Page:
The Multitasking Myth

Dear, Anita,

I’m so stressed out!  I’m being pulled in a hundred different directions at work. My office is full of interruptions – from putting out proverbial fires to phone calls from customers to coworkers stopping by to discuss projects. All the while budget reports are due, shipments must go out on time, and meetings must be attended. I’m trying to keep on top of it all but I never feel like my “to do” list gets done. Help!

Dear, Juggling Jim,

Multitasking is bragged about, and often expected in our modern American business culture. But what people who multitask are really doing is shifting from one duty to another, seemingly lightning fast – in effect, juggling.

Three researchers – Joshua Rubinstein, Jeffrey Evans, and David Meyer – conducted experiments where participants switched between different tasks. You may not be surprised that the test subjects lost time when flip-flopping from one task to another. As tasks grew more complex, even more time was sacrificed.  It is estimated that shifting between tasks can cost as much as 40% of your productive time (American Psychological Association). Take this eye-opening test from the author of The Myth of Multitasking to see just how much toggling between activities can cost time-wise:

The three consequences of multitasking, according to author Dave Crenshaw:

  1. Things take longer.
  2. Mistakes increase.
  3. Stress levels increase.

A University of California, Irvine study of information employees found workers are interrupted every three minutes – that’s about 20 times an hour!  The same study discovered it takes an average of 23 minutes and 15 seconds to get back on task after being interrupted. (The good news: 82% of interrupted work is resumed on the same day but a Microsoft study showed that 40% of the time, the disrupted task was not resumed immediately following the interruption.)

And what about accuracy? When UC Irvine’s subjects were given a cognitive test, the interrupted group answered correctly 20% less often than the control group that was not deliberately sidetracked. Trains of thought can be derailed by sudden stops and starts.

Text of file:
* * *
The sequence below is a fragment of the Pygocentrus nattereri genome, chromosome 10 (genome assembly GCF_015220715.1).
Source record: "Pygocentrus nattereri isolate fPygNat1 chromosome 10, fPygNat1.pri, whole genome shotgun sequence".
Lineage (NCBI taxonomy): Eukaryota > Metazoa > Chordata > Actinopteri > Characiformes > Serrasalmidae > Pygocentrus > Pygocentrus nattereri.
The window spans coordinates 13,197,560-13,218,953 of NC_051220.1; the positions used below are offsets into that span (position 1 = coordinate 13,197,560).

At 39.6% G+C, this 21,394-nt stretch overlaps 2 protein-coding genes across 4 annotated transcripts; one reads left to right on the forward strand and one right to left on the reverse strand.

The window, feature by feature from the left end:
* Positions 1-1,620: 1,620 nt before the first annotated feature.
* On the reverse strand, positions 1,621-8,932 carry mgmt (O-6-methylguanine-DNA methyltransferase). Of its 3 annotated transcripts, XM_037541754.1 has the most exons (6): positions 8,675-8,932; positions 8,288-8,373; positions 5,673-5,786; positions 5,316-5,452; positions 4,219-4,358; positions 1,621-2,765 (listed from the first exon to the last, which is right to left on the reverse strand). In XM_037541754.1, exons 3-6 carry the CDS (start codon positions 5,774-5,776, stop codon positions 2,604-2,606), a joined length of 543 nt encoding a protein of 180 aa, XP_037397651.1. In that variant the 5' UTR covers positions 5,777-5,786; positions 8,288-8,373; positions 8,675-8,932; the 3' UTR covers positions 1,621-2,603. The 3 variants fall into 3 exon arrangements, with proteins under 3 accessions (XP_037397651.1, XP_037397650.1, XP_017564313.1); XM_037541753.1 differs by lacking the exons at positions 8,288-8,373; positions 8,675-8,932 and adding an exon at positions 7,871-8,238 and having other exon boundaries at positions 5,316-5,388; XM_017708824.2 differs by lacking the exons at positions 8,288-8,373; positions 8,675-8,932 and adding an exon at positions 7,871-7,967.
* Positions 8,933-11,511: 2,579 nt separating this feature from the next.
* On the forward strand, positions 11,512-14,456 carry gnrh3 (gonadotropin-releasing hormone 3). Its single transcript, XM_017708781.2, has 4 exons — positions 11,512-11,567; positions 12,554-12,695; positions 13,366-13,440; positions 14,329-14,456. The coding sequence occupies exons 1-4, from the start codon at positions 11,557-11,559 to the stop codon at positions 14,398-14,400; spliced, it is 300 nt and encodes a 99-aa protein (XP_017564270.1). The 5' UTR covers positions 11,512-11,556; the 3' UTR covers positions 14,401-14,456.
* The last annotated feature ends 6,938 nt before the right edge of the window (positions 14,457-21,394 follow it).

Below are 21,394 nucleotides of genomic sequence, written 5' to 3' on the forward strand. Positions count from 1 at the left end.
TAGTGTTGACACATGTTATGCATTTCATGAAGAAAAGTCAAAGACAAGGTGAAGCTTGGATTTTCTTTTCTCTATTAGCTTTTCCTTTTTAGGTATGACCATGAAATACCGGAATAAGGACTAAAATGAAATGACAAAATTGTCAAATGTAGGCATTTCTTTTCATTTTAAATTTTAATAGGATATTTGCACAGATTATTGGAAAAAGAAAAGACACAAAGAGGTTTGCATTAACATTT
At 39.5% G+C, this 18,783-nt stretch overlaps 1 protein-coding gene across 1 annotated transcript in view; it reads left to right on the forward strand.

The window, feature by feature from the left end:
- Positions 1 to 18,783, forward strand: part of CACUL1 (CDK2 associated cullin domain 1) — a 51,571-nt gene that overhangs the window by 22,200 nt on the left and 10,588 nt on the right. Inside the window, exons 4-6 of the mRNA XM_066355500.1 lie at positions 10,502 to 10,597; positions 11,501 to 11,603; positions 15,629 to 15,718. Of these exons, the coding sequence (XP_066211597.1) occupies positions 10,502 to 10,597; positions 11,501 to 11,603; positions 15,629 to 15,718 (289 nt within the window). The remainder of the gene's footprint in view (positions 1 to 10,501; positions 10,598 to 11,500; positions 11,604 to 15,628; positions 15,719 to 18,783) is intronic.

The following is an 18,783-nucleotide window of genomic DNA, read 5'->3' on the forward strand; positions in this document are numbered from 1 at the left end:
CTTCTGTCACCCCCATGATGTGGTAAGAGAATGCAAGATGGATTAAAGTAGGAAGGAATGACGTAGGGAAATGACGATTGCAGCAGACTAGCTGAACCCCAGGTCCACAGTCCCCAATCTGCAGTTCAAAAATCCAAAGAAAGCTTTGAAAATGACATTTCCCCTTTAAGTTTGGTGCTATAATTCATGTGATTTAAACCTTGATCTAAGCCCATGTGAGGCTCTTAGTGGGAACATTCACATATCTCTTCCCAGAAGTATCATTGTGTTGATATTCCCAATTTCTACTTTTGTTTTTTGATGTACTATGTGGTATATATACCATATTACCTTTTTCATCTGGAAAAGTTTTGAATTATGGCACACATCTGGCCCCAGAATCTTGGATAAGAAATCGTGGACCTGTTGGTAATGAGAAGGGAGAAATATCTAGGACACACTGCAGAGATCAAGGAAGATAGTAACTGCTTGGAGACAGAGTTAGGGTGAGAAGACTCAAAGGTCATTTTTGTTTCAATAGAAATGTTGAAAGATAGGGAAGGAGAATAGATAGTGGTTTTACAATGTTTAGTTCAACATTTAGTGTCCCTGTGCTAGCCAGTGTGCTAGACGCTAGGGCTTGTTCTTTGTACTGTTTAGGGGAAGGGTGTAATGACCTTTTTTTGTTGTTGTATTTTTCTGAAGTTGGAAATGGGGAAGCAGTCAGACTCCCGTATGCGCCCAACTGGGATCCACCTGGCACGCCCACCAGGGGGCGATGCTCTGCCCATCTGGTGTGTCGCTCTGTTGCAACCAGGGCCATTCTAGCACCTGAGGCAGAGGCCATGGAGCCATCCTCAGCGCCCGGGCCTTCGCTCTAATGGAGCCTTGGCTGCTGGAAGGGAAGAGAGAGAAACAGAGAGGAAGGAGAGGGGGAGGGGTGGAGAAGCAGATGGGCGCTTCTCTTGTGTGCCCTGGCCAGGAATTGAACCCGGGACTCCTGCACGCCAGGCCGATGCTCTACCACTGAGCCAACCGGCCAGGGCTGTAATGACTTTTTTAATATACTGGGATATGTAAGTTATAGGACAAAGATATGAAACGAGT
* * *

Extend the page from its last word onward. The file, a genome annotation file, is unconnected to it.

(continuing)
MultitaskingI don’t think we need a scientific study to come to the conclusion that multitasking increases stress levels. But science does show that the pre-frontal cortex of our brains (the area most involved in multitasking – assessing, prioritizing, and allotting mental resources) is affected by prolonged stress. The hippocampus (the region of the brain that forms new memories and recalls existing ones) can also be damaged by stress, making it difficult to learn new skills and facts.  Stress hormones can also reduce short-term memory – definitely not good when you’re trying to remember what you were doing before you were interrupted!

What’s the solution? I find it very interesting that the only antonym for multitask on is “focus.”  While you may be able to drink your cup of coffee while reading email, for more complex tasks – that quarterly report or client presentation – try to schedule some uninterrupted time to complete intricate projects. You may have to close the office door, and even hang a “Do Not Disturb” sign. But you may be your own worst enemy – a self-interrupter. You don’t have to answer every email the moment you hear it ping in your inbox, or hop on the web to research airfares for your next conference the second it pops in your head. Here are five ways to tame multitasking:

1)      Schedule uninterrupted time for big projects.
2)      Turn off your email alert and check email at scheduled intervals.
3)      Keep your personal cell phone off, and check messages/texts only at lunch or breaks. Try using the Do Not Disturb button on your phone, and return calls at scheduled intervals.
4)      Train your coworkers not to interrupt.  You may need to remove comfy chairs from your office so people don’t linger to chitchat.
5)      Replace your open-door policy to open-door hours instead.

With a few changes in your work habits, juggling can be left to professional performers in the circus.



Anita Clew's blog posts are intended for general guidance and should never be taken as legal advice. In all instances where harassment, inequity, or unfair treatment is believed to be present, please consult your HR Department or legal representation.
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